JUL 7 BY HEATHER WEIR

 

Six Ways to Get Business Value from Social Software

 

In 2006, Harvard Business School professor, Andrew McAfee, coined the term, “Enterprise 2.0”.

 

Employees started using Web 2.0 technologies to collaborate and communicate more efficiently. Sensing an opportunity, a plethora of startup vendors emerged to provide social software enterprises needed in order to sanction its use within company walls. As competition increased, adoption of Enterprise 2.0 for adoption’s sake became the primary goal and had detrimental effects for businesses looking to harness the power of social software.

 

Below are six implementation strategies to help you gain business value from social software by choosing the focus area that suits your organization best.

 

Formal vs. Informal Processes

 

Formal processes are the functions your organization does on a repeated basis. While informal processes are the interactions that take place outside of this structure, they are not predictable and repeated, and cannot be codified and defined. Social software can greatly improve both.

 

Attaining Business Value within a Department

 

Within a Department / Formal Processes

 

This is a good place to start if one or more departments have these symptoms:

 

● Key Performance Indicators (KPIs) are not performing as well as they could be

● People are doing things their own way vs. the best way

● People are re-creating the wheel vs. leveraging work already done

 

Possible risks are that process owners need to champion new processes and that participants must be trained.

 

As a reward departmental KPIs are improved, people follow best practices and leverage the work already done.

 

Within a Department / Informal Processes

 

This is a good place to start if in your company:

 

● People are spending too much time trying to communicate and coordinate with each other

● People are unable to keep pace with changes, and are bogged down by email

 

Possible risks are that the line of business executive must engage and it requires a departmental champion.

 

As a reward email volume is reduced by 30%, synchronization and alignment within the department is improved, and departmental KPIs are improved.

 

Attaining Business Value Across Departments

 

Across Departments / Formal Processes

 

This is a good place to start if in your company:

 

● People across departments are spending too much time coordinating with each other and are not as informed as they need to be

● Formal processes result in information lag

 

Possible risks are that process owners need to champion new processes and that participants must be trained.

 

As a reward KPIs that are affected by formal processes across multiple departments are improved, people involved in cross-department projects are more efficient, and the work output is more timely.

 

Across Departments / Informal Processes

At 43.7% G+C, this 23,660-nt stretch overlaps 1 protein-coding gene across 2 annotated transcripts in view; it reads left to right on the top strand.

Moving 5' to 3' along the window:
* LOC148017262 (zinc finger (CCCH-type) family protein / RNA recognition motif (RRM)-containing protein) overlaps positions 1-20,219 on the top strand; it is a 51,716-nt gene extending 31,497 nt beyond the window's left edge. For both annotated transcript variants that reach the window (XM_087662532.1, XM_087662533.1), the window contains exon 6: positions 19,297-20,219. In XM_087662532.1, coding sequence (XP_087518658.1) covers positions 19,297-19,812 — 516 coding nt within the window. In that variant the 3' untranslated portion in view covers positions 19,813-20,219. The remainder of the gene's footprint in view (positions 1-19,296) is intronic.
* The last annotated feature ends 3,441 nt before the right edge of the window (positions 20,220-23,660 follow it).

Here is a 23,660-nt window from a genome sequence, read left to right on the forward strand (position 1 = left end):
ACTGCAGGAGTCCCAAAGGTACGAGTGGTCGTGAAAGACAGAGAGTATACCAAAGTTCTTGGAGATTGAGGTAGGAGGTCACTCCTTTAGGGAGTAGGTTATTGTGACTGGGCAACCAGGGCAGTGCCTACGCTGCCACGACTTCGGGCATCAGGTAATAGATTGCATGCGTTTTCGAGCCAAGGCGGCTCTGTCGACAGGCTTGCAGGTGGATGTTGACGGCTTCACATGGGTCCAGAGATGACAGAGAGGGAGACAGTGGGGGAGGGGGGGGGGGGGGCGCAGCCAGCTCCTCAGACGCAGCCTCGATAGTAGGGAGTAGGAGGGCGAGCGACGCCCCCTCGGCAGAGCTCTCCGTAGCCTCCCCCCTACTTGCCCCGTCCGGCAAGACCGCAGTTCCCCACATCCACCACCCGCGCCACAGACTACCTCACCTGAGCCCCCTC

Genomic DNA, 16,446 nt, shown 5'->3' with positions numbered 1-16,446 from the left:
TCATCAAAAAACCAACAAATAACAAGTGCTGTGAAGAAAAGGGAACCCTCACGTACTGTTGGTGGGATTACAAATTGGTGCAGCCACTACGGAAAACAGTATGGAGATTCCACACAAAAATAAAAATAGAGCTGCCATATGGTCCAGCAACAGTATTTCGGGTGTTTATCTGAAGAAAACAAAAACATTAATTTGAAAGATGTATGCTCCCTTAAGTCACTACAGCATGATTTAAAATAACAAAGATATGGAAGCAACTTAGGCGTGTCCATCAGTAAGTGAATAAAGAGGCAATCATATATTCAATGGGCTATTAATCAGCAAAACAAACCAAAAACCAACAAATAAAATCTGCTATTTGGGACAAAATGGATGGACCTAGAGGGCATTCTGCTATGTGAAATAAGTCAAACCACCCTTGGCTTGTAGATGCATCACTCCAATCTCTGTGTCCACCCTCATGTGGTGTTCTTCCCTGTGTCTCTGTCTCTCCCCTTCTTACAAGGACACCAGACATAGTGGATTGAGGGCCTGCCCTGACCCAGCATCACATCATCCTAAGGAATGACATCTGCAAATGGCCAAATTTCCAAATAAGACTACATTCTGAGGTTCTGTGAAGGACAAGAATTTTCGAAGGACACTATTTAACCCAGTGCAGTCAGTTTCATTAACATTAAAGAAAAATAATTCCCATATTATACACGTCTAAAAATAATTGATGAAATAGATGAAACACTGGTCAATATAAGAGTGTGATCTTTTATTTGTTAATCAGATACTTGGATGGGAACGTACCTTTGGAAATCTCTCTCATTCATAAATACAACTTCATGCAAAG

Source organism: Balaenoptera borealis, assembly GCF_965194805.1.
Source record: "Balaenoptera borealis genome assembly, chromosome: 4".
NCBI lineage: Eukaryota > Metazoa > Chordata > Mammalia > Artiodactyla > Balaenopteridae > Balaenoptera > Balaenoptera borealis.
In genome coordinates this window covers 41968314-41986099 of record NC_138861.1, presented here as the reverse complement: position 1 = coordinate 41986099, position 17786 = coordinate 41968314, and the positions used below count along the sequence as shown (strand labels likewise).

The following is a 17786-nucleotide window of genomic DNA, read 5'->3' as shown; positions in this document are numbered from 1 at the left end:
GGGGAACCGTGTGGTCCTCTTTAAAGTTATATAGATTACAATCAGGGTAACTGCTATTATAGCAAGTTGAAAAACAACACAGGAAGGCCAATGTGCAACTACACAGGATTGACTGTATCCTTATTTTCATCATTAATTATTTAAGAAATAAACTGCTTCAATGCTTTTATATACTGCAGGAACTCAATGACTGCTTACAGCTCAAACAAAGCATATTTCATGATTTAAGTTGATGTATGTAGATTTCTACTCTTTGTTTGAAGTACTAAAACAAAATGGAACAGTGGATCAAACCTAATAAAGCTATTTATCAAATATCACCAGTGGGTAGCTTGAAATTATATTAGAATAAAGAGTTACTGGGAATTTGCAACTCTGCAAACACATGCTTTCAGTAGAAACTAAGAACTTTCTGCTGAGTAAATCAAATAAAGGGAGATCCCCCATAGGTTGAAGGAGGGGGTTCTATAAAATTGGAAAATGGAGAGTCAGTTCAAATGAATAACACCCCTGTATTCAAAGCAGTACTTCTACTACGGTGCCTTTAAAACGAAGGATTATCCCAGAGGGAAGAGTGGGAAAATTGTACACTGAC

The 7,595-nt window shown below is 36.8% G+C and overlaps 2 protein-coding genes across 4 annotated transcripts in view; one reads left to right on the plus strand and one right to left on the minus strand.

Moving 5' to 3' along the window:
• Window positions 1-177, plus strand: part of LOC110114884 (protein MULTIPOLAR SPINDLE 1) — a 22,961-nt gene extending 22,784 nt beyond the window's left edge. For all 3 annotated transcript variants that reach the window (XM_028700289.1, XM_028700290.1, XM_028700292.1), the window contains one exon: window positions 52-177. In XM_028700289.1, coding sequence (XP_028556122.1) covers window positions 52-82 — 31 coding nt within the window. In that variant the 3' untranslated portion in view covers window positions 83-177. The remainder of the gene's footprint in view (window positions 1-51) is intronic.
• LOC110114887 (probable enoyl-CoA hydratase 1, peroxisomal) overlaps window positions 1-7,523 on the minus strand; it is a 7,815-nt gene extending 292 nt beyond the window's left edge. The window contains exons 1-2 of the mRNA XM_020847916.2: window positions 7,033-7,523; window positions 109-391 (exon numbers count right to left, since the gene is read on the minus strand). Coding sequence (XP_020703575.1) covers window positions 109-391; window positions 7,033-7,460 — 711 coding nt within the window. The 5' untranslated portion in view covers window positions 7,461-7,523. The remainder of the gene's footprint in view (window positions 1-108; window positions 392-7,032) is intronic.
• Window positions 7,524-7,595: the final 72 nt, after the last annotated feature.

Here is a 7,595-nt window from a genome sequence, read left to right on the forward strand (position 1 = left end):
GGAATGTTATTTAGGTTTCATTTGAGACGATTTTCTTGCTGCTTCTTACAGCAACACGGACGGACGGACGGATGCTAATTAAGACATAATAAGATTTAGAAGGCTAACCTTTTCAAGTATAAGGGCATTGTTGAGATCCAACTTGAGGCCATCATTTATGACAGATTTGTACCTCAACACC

This is a good place to start if your company has these symptoms:

 

● People across departments are unaware of valuable insight that they could use

● Long onboarding process for new employees

● Employees don’t get to know anyone outside of their department

 

Possible risks are that an executive sponsorship, IT commitment, and fast adoption of a broad base of users is required.

 

As a reward work quality is improved, people are aware of the valuable knowledge that exists in the company, new employees are onboarded quickly, and employees know each other.

Attaining Business Value with Customers and Partners

 

Customers and Partners / Formal Processes

 

This is a good place to start if:

 

● Your organization does not have the partner mindshare you need

● The majority of time spent with partners is spent providing tactical items and updates

● You are unable to roll out new partner programs fast enough

● Your organization does not have an efficient way to supply customers with the information they need

 

Possible risks are the organizational ability to collaborate and align internally and the organizational engagement with customers and partners.

 

As a reward the partner mindshare is increased, more strategic relationships with partners are formed, partner programs roll out more quickly, and partner revenues are increased.

 

Customers and Partners / Informal Processes

 

This is a good place to start if:

 

● Your organization has gained maximum business value from social software, you believe there is an opportunity to leverage a partner network

● You want to build a community of partners that help you learn about how your product is being sold or received

 

Possible risks are the organizational ability to collaborate and align internally, the ability to gain and retain ongoing commitment of each partner, and the ongoing resource commitment to cultivate the community.

 

As a reward your partners collaborate directly with each other, you get insights from your partner community, and you are able to create new lines of revenue.

 

 

 

 

 

EXCLUSIVE OFFER FOR OUR BLOG READERS

DOWNLOAD THE WHITE PAPER

 

© Copyright 2017 Intellitek Systems, Inc. All Rights Reserved.